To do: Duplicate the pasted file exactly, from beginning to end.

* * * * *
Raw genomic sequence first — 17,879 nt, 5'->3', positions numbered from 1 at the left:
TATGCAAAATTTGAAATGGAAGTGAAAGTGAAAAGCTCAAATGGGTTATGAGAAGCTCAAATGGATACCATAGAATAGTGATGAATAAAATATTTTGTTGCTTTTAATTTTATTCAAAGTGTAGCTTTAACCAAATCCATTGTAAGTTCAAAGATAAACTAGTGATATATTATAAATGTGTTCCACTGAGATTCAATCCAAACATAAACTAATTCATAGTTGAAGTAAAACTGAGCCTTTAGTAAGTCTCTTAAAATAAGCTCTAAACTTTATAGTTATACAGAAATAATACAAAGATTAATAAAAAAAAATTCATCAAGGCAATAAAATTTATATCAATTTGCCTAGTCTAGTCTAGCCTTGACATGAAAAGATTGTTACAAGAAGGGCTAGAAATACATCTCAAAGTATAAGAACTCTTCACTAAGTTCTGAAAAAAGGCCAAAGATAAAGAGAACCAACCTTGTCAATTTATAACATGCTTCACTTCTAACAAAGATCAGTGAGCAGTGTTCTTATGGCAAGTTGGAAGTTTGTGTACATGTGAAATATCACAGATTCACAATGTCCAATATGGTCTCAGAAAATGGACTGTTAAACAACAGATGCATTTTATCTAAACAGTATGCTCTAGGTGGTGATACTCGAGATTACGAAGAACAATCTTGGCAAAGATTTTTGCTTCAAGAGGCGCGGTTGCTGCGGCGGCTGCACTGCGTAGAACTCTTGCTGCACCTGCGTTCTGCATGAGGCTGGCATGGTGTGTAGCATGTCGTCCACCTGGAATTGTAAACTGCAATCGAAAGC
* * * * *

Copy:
Raw genomic sequence first — 17,879 nt, 5'->3', positions numbered from 1 at the left:
TATGCAAAATTTGAAATGGAAGTGAAAGTGAAAAGCTCAAATGGGTTATGAGAAGCTCAAATGGATACCATAGAATAGTGATGAATAAAATATTTTGTTGCTTTTAATTTTATTCAAAGTGTAGCTTTAACCAAATCCATTGTAAGTTCAAAGATAAACTAGTGATATATTATAAATGTGTTCCACTGAGATTCAATCCAAACATAAACTAATTCATAGTTGAAGTAAAACTGAGCCTTTAGTAAGTCTCTTAAAATAAGCTCTAAACTTTATAGTTATACAGAAATAATACAAAGATTAATAAAAAAAAATTCATCAAGGCAATAAAATTTATATCAATTTGCCTAGTCTAGTCTAGCCTTGACATGAAAAGATTGTTACAAGAAGGGCTAGAAATACATCTCAAAGTATAAGAACTCTTCACTAAGTTCTGAAAAAAGGCCAAAGATAAAGAGAACCAACCTTGTCAATTTATAACATGCTTCACTTCTAACAAAGATCAGTGAGCAGTGTTCTTATGGCAAGTTGGAAGTTTGTGTACATGTGAAATATCACAGATTCACAATGTCCAATATGGTCTCAGAAAATGGACTGTTAAACAACAGATGCATTTTATCTAAACAGTATGCTCTAGGTGGTGATACTCGAGATTACGAAGAACAATCTTGGCAAAGATTTTTGCTTCAAGAGGCGCGGTTGCTGCGGCGGCTGCACTGCGTAGAACTCTTGCTGCACCTGCGTTCTGCATGAGGCTGGCATGGTGTGTAGCATGTCGTCCACCTGGAATTGTAAACTGCAATCGAAAGC